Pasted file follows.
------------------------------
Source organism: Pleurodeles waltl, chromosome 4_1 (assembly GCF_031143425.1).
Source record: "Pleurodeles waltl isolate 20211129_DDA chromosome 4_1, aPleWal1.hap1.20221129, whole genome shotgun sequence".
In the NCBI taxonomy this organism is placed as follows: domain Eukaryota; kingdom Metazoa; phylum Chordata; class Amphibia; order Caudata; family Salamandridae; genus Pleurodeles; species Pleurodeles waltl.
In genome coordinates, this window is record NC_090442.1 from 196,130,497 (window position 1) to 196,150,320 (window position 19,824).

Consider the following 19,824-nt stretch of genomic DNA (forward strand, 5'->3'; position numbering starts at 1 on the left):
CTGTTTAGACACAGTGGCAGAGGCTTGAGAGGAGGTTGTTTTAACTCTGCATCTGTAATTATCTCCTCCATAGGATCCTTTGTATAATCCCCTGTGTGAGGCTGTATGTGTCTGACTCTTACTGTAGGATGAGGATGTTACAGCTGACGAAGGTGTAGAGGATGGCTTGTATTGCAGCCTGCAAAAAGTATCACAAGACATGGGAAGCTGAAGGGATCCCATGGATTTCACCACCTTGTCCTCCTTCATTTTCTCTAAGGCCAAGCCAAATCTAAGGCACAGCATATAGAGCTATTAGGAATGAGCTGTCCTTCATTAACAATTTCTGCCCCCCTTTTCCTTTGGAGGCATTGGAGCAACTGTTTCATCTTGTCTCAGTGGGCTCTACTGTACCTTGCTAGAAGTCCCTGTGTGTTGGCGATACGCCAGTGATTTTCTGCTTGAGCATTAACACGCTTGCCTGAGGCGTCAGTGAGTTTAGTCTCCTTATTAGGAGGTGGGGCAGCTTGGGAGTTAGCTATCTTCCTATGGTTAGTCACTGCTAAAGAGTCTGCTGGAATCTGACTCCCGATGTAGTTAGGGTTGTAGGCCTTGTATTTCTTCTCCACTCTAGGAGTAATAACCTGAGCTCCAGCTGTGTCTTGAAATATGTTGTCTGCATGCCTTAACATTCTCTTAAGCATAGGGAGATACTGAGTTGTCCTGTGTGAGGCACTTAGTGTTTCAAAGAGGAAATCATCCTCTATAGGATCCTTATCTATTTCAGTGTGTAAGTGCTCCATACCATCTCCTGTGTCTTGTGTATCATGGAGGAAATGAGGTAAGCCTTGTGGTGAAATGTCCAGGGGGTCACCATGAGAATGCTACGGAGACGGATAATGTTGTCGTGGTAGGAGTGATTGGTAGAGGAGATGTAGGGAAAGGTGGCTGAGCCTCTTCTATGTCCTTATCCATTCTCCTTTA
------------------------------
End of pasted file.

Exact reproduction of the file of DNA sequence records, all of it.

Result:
Source organism: Pleurodeles waltl, chromosome 4_1 (assembly GCF_031143425.1).
Source record: "Pleurodeles waltl isolate 20211129_DDA chromosome 4_1, aPleWal1.hap1.20221129, whole genome shotgun sequence".
In the NCBI taxonomy this organism is placed as follows: domain Eukaryota; kingdom Metazoa; phylum Chordata; class Amphibia; order Caudata; family Salamandridae; genus Pleurodeles; species Pleurodeles waltl.
In genome coordinates, this window is record NC_090442.1 from 196,130,497 (window position 1) to 196,150,320 (window position 19,824).

Consider the following 19,824-nt stretch of genomic DNA (forward strand, 5'->3'; position numbering starts at 1 on the left):
CTGTTTAGACACAGTGGCAGAGGCTTGAGAGGAGGTTGTTTTAACTCTGCATCTGTAATTATCTCCTCCATAGGATCCTTTGTATAATCCCCTGTGTGAGGCTGTATGTGTCTGACTCTTACTGTAGGATGAGGATGTTACAGCTGACGAAGGTGTAGAGGATGGCTTGTATTGCAGCCTGCAAAAAGTATCACAAGACATGGGAAGCTGAAGGGATCCCATGGATTTCACCACCTTGTCCTCCTTCATTTTCTCTAAGGCCAAGCCAAATCTAAGGCACAGCATATAGAGCTATTAGGAATGAGCTGTCCTTCATTAACAATTTCTGCCCCCCTTTTCCTTTGGAGGCATTGGAGCAACTGTTTCATCTTGTCTCAGTGGGCTCTACTGTACCTTGCTAGAAGTCCCTGTGTGTTGGCGATACGCCAGTGATTTTCTGCTTGAGCATTAACACGCTTGCCTGAGGCGTCAGTGAGTTTAGTCTCCTTATTAGGAGGTGGGGCAGCTTGGGAGTTAGCTATCTTCCTATGGTTAGTCACTGCTAAAGAGTCTGCTGGAATCTGACTCCCGATGTAGTTAGGGTTGTAGGCCTTGTATTTCTTCTCCACTCTAGGAGTAATAACCTGAGCTCCAGCTGTGTCTTGAAATATGTTGTCTGCATGCCTTAACATTCTCTTAAGCATAGGGAGATACTGAGTTGTCCTGTGTGAGGCACTTAGTGTTTCAAAGAGGAAATCATCCTCTATAGGATCCTTATCTATTTCAGTGTGTAAGTGCTCCATACCATCTCCTGTGTCTTGTGTATCATGGAGGAAATGAGGTAAGCCTTGTGGTGAAATGTCCAGGGGGTCACCATGAGAATGCTACGGAGACGGATAATGTTGTCGTGGTAGGAGTGATTGGTAGAGGAGATGTAGGGAAAGGTGGCTGAGCCTCTTCTATGTCCTTATCCATTCTCCTTTA